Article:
The Belleisle was originally the French Formidable which was captured in 1795, and renamed, since there was already a Formidable in the British Navy.
In 1803 HMS Belleisle joined Nelson’s fleet in the Mediterranean where she served for the next two years in the blockade of Toulon, and took part in the chase of Villeneuve’s fleet to the West Indies. On return she called briefly at Plymouth before rejoining the British fleet off the Spanish coast, and in the Battle of Trafalgar sailed into action second in Collingwood’s line between the Royal Sovereign and the Mars.
Her captain William Hargood’s steady disciplined approach to the enemy was noted by a young 16 year old Lieutenant Nicolas in the Royal Marines onboard Belleisle, who described the ‘eastern horizon as covered by ships’ of the French and Spanish fleets. Soon after 9 am. Captain Hargood sent his crew to breakfast, and Nicolas commented on the subdued atmosphere in the wardroom as fellow officers conversed quietly and inevitably speculated on their fate in the battle. The instructions from the captain were clear and concise as they aimed for the black hulled Spanish Santa Ana (112 guns), ‘Gentlemen, I have only to say that I shall pass under the stern of that ship. Put in two round shot and then a grape (shot), and give her that.’ During this approach Belleisle had to endure fire from the ships in the enemy line which caused casualties and damage, but when it was suggested that the ship turn to allow her to fire a broadside in return Hargood firmly replied, ‘… we are ordered to go through the line, and go through the line she shall, by God’.
Belleisle continued in silence until she passed under the stern of the Santa Ana which received a full broadside, and with military precision simultaneously delivered a broadside from the other side into another ship. Watching her from HMS Victory, Nelson exclaimed ’Nobly done, Hargood’. Hargood hoped to engage the French Indomptable (80 guns) but Belleisle was run on board by the French Fougueux (74 guns) and they remained locked together for 20 minutes before the French ship drifted away. Both badly damaged each other and Belleisle lost her mizen mast, and then both main mast and fore mast as she was engaged by the French Achille (74 guns) and Neptune (84 guns). Two Spanish ships also joined this battle which Belleisle had to fight single handed until other British ships intervened. The masts and wreckage on her decks and over the sides impeded replies from her own guns but some were levered into stern ports to continue the fight, and although her ensigns were shot away a flag was tied to a pike which was lashed in turn to the stump of the main mast to show that she was still in action.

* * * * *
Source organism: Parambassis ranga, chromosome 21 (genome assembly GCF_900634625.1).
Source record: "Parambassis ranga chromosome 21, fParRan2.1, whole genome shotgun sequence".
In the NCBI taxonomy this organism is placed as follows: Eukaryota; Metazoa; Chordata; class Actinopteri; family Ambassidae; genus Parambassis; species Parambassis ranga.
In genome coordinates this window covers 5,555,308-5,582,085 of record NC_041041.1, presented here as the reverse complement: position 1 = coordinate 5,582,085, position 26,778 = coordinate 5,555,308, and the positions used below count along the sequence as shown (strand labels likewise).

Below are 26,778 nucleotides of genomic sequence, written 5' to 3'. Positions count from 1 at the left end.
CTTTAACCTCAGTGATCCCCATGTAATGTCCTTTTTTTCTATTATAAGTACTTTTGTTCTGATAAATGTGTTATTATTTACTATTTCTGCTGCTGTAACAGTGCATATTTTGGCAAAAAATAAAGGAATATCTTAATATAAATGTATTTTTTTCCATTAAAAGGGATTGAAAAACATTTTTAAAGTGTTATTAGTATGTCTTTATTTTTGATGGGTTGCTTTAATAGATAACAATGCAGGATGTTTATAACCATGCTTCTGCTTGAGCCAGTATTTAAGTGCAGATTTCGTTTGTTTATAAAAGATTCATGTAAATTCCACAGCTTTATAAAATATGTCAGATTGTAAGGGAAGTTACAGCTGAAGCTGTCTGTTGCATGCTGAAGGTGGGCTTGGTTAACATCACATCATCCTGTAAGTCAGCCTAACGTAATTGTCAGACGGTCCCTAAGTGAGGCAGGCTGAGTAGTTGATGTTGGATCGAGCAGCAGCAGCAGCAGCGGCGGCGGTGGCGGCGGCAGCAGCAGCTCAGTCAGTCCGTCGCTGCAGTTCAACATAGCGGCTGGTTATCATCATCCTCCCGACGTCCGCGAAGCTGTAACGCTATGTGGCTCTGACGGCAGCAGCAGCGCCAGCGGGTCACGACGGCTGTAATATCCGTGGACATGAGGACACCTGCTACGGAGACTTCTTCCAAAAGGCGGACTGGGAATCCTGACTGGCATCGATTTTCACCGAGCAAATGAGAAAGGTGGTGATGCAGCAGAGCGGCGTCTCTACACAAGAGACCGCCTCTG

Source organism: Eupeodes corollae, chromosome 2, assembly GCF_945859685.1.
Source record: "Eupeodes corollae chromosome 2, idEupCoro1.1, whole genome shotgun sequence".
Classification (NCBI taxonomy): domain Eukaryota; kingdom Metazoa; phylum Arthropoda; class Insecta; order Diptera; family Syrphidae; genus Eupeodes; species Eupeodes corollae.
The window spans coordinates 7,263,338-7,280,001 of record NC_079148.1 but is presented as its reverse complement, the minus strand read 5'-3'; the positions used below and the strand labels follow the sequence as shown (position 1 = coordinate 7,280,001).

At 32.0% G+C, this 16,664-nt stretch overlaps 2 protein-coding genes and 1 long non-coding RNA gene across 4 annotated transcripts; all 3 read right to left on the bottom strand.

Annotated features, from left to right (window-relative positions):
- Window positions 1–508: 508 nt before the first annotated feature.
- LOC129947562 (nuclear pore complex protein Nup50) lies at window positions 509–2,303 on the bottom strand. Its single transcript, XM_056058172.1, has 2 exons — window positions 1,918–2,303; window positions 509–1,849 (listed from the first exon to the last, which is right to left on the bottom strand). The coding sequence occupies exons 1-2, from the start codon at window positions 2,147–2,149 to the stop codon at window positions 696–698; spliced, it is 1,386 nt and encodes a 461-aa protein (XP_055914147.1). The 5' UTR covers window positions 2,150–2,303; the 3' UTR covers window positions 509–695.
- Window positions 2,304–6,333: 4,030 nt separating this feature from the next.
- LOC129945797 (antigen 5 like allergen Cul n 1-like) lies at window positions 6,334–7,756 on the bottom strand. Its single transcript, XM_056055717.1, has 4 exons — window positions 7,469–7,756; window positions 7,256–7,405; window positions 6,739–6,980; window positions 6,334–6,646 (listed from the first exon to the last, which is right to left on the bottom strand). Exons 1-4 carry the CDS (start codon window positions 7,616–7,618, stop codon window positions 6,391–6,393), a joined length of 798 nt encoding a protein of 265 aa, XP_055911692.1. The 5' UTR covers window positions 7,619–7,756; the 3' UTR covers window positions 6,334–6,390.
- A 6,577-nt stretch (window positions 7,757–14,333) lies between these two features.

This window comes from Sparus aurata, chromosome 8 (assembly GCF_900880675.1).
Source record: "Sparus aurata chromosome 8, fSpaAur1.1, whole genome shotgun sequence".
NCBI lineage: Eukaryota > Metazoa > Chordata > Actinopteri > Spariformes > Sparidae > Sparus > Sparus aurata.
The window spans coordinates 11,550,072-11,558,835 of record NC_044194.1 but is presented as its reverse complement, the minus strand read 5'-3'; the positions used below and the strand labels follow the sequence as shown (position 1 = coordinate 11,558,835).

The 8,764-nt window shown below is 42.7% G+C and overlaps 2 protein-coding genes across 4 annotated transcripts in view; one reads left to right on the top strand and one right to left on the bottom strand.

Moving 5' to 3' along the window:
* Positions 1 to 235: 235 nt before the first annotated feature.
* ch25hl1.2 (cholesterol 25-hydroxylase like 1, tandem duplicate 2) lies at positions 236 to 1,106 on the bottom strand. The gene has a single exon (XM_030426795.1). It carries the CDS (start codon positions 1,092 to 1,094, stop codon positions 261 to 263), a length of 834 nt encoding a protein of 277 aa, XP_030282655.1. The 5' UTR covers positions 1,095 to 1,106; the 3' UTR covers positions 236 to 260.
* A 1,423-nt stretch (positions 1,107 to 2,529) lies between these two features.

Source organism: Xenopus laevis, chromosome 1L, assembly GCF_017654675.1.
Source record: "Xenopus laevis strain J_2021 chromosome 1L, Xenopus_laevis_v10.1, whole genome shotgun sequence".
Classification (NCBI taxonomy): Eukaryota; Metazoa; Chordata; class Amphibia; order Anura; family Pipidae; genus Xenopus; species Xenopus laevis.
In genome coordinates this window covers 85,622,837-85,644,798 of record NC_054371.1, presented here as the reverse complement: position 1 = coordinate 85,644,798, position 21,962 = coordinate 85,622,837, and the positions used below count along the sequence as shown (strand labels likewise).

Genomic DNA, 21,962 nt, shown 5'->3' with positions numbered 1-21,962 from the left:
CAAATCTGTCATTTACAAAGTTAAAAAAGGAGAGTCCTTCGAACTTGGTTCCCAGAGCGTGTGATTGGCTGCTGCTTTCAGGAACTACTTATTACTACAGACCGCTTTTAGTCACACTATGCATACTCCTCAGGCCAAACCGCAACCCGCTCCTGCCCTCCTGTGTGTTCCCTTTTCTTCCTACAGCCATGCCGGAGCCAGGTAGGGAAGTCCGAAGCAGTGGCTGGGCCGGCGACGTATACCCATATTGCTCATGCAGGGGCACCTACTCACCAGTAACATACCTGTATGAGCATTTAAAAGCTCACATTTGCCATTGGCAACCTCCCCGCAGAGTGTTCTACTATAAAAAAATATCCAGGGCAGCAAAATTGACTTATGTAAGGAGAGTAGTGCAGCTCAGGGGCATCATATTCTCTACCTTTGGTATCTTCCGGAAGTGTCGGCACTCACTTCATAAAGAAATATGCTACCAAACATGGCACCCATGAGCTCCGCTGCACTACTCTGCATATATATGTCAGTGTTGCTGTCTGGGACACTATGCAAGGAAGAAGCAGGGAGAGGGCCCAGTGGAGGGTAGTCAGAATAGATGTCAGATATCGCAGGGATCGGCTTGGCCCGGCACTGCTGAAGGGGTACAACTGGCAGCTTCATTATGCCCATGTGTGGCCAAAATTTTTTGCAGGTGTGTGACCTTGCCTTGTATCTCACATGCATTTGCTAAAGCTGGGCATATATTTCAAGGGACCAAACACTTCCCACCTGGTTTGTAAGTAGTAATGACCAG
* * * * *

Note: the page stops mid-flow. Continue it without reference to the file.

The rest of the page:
The Belleisle was the only British ship to be totally dismasted at Trafalgar, and a quarter of her crew became casualties 33 dead and 93 wounded. Captain Hargood was himself knocked down by a splinter, and was later observed calmly sharing a bunch of grapes with the Lieutenant of marines while continuing in command. Belleisle took possession of the Spanish Argonauto (80 guns) when she surrendered sending Lieutenant of Marines John Owen across in the one surviving boat with a party of seamen, ‘On getting over Argonauto’s side I found no living person on her deck, but on making my way over numerous dead and a confusion of wreck across the quarterdeck I was met by the second Captain at the cabin door, who gave me his sword, which I returned, desiring him to keep it for Captain Hargood to whom I should soon introduce him. With him I accordingly returned to the Belleisle leaving the Master of the Belleisle in charge’. Exhausted captors and captive then joined Hargood for tea.
Dismasted and out of control the crew of Belleisle attempted to rig jury sails when the battle ceased, and she was eventually taken in tow by the frigate Naiad. Once at Gibraltar Belleisle was temporarily refitted to return to England where permanent repairs were made at Plymouth. In 1806 she returned to duty with the Channel Fleet and later sailed to the West Indies and American waters, where she saw further action. She was sold out of the Navy in 1814.
Courtesy of Alan Alberg of the Society for Nautical Research and The Woodland Trust.